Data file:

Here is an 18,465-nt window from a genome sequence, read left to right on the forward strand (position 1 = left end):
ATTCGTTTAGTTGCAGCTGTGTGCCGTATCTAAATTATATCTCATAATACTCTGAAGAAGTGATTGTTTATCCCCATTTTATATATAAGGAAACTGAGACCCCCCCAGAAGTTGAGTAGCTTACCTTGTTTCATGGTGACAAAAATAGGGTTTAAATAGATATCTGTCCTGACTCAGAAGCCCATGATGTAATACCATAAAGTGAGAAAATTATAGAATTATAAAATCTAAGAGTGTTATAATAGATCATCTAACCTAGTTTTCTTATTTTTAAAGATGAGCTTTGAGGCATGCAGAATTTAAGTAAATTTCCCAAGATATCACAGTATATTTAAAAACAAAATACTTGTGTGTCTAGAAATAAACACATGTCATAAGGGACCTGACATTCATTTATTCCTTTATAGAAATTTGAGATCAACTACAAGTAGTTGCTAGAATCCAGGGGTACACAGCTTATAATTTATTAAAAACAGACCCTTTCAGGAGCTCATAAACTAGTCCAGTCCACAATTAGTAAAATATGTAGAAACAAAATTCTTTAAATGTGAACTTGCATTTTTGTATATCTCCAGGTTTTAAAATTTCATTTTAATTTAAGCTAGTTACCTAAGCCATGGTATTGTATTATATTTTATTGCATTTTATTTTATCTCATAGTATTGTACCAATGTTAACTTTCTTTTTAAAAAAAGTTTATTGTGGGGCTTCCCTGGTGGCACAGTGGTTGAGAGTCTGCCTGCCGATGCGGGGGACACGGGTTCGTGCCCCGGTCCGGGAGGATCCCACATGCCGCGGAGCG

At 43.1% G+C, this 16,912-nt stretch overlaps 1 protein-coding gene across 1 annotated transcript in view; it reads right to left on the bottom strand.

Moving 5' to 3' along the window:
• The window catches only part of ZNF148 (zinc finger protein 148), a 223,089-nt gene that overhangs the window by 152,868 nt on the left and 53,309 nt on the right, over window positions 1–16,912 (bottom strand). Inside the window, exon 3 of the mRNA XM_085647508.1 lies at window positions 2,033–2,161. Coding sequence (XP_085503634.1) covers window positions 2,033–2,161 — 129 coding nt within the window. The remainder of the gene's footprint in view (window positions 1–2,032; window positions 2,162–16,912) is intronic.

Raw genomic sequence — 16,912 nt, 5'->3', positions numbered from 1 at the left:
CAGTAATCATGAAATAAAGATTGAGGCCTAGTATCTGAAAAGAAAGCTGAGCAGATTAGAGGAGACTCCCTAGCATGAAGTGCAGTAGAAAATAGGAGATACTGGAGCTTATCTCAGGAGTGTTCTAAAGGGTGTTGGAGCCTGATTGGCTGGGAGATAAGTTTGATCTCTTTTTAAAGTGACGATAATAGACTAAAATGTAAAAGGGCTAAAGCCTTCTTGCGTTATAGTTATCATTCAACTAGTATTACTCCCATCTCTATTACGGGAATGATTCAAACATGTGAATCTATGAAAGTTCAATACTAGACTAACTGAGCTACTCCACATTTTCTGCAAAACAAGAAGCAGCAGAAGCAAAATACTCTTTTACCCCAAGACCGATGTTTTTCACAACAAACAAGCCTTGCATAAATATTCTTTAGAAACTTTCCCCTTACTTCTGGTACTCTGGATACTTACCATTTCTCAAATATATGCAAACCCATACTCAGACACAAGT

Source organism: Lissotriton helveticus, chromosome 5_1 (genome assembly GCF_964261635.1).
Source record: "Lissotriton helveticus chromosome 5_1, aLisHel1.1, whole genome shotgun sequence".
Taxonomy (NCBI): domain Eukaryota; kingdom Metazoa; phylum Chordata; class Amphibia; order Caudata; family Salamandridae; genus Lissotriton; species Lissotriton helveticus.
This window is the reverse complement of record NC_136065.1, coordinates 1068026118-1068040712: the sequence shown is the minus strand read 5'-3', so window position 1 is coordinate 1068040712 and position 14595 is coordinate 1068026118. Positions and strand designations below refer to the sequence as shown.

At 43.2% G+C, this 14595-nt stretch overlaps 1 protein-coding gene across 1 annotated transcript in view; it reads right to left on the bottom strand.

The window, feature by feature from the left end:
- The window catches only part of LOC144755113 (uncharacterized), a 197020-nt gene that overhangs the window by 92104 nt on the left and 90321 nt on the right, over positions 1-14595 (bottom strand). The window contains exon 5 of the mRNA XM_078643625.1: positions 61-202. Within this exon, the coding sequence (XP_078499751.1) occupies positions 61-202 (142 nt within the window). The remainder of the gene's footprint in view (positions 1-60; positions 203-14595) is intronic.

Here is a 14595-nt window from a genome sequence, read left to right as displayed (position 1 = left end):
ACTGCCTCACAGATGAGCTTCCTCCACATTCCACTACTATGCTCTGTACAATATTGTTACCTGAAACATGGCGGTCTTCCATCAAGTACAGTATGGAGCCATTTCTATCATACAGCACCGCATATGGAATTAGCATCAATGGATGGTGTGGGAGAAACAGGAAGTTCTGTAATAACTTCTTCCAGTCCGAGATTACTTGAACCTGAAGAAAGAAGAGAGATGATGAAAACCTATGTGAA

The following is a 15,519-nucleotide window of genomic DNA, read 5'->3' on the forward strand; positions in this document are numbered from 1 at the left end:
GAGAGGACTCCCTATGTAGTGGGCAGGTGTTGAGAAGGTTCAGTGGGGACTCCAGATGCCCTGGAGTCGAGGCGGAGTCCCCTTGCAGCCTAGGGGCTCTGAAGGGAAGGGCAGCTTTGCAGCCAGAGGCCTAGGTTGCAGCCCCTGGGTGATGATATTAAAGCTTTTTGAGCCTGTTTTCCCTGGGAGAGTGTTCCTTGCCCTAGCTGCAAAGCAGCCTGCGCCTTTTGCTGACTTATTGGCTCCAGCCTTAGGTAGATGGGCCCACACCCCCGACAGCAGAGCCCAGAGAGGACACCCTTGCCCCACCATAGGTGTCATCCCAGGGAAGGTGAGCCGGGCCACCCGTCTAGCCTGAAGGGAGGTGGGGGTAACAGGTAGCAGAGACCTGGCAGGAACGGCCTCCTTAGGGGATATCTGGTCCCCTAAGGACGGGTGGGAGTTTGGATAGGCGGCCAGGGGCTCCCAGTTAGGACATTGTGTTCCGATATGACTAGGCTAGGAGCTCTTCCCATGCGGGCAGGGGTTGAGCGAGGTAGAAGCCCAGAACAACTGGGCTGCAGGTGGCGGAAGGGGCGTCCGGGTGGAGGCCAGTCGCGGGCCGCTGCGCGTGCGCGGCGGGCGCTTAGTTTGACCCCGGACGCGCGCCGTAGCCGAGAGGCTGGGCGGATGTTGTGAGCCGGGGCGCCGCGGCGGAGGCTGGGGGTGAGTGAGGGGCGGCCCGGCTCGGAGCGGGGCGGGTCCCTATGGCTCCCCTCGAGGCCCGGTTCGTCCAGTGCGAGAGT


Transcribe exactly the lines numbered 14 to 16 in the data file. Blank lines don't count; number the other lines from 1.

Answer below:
- The window catches only part of LOC144755113 (uncharacterized), a 197020-nt gene that overhangs the window by 92104 nt on the left and 90321 nt on the right, over positions 1-14595 (bottom strand). The window contains exon 5 of the mRNA XM_078643625.1: positions 61-202. Within this exon, the coding sequence (XP_078499751.1) occupies positions 61-202 (142 nt within the window). The remainder of the gene's footprint in view (positions 1-60; positions 203-14595) is intronic.

Here is a 14595-nt window from a genome sequence, read left to right as displayed (position 1 = left end):
ACTGCCTCACAGATGAGCTTCCTCCACATTCCACTACTATGCTCTGTACAATATTGTTACCTGAAACATGGCGGTCTTCCATCAAGTACAGTATGGAGCCATTTCTATCATACAGCACCGCATATGGAATTAGCATCAATGGATGGTGTGGGAGAAACAGGAAGTTCTGTAATAACTTCTTCCAGTCCGAGATTACTTGAACCTGAAGAAAGAAGAGAGATGATGAAAACCTATGTGAA